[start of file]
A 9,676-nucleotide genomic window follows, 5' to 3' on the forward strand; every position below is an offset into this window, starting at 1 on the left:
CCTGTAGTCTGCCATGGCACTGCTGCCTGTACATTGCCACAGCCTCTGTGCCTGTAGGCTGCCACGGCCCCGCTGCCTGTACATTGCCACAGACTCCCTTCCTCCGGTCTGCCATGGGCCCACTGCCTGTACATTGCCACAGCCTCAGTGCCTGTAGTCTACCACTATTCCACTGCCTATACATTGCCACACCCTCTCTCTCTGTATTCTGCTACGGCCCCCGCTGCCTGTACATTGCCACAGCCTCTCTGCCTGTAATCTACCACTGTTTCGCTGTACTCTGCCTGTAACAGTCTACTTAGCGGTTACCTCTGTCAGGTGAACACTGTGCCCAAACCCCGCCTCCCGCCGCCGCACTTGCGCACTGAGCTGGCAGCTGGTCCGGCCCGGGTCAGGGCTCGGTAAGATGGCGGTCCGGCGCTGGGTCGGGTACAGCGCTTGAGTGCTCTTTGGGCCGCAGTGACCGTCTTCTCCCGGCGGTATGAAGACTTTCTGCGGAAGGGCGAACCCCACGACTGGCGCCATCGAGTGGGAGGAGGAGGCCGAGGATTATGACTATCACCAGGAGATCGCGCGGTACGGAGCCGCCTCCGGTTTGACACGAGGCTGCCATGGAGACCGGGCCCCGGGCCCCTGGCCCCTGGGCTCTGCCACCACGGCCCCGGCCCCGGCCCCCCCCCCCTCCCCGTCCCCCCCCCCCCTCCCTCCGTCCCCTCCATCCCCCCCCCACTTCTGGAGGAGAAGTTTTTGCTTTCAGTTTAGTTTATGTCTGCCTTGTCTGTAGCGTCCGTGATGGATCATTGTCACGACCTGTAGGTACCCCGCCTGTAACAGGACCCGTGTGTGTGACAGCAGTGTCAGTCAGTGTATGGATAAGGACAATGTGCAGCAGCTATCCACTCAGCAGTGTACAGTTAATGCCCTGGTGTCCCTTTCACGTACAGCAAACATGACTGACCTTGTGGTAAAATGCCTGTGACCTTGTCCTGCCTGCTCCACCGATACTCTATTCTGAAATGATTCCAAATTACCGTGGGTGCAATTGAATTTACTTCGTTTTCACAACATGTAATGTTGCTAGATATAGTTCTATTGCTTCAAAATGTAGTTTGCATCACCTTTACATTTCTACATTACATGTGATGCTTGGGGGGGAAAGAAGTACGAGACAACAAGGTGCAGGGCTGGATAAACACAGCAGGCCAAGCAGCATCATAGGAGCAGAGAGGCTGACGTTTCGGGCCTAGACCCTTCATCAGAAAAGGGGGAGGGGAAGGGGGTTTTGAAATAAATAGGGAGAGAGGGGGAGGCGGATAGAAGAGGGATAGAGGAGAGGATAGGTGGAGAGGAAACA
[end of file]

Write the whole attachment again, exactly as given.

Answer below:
A 9,676-nucleotide genomic window follows, 5' to 3' on the forward strand; every position below is an offset into this window, starting at 1 on the left:
CCTGTAGTCTGCCATGGCACTGCTGCCTGTACATTGCCACAGCCTCTGTGCCTGTAGGCTGCCACGGCCCCGCTGCCTGTACATTGCCACAGACTCCCTTCCTCCGGTCTGCCATGGGCCCACTGCCTGTACATTGCCACAGCCTCAGTGCCTGTAGTCTACCACTATTCCACTGCCTATACATTGCCACACCCTCTCTCTCTGTATTCTGCTACGGCCCCCGCTGCCTGTACATTGCCACAGCCTCTCTGCCTGTAATCTACCACTGTTTCGCTGTACTCTGCCTGTAACAGTCTACTTAGCGGTTACCTCTGTCAGGTGAACACTGTGCCCAAACCCCGCCTCCCGCCGCCGCACTTGCGCACTGAGCTGGCAGCTGGTCCGGCCCGGGTCAGGGCTCGGTAAGATGGCGGTCCGGCGCTGGGTCGGGTACAGCGCTTGAGTGCTCTTTGGGCCGCAGTGACCGTCTTCTCCCGGCGGTATGAAGACTTTCTGCGGAAGGGCGAACCCCACGACTGGCGCCATCGAGTGGGAGGAGGAGGCCGAGGATTATGACTATCACCAGGAGATCGCGCGGTACGGAGCCGCCTCCGGTTTGACACGAGGCTGCCATGGAGACCGGGCCCCGGGCCCCTGGCCCCTGGGCTCTGCCACCACGGCCCCGGCCCCGGCCCCCCCCCCCTCCCCGTCCCCCCCCCCCCTCCCTCCGTCCCCTCCATCCCCCCCCCACTTCTGGAGGAGAAGTTTTTGCTTTCAGTTTAGTTTATGTCTGCCTTGTCTGTAGCGTCCGTGATGGATCATTGTCACGACCTGTAGGTACCCCGCCTGTAACAGGACCCGTGTGTGTGACAGCAGTGTCAGTCAGTGTATGGATAAGGACAATGTGCAGCAGCTATCCACTCAGCAGTGTACAGTTAATGCCCTGGTGTCCCTTTCACGTACAGCAAACATGACTGACCTTGTGGTAAAATGCCTGTGACCTTGTCCTGCCTGCTCCACCGATACTCTATTCTGAAATGATTCCAAATTACCGTGGGTGCAATTGAATTTACTTCGTTTTCACAACATGTAATGTTGCTAGATATAGTTCTATTGCTTCAAAATGTAGTTTGCATCACCTTTACATTTCTACATTACATGTGATGCTTGGGGGGGAAAGAAGTACGAGACAACAAGGTGCAGGGCTGGATAAACACAGCAGGCCAAGCAGCATCATAGGAGCAGAGAGGCTGACGTTTCGGGCCTAGACCCTTCATCAGAAAAGGGGGAGGGGAAGGGGGTTTTGAAATAAATAGGGAGAGAGGGGGAGGCGGATAGAAGAGGGATAGAGGAGAGGATAGGTGGAGAGGAAACA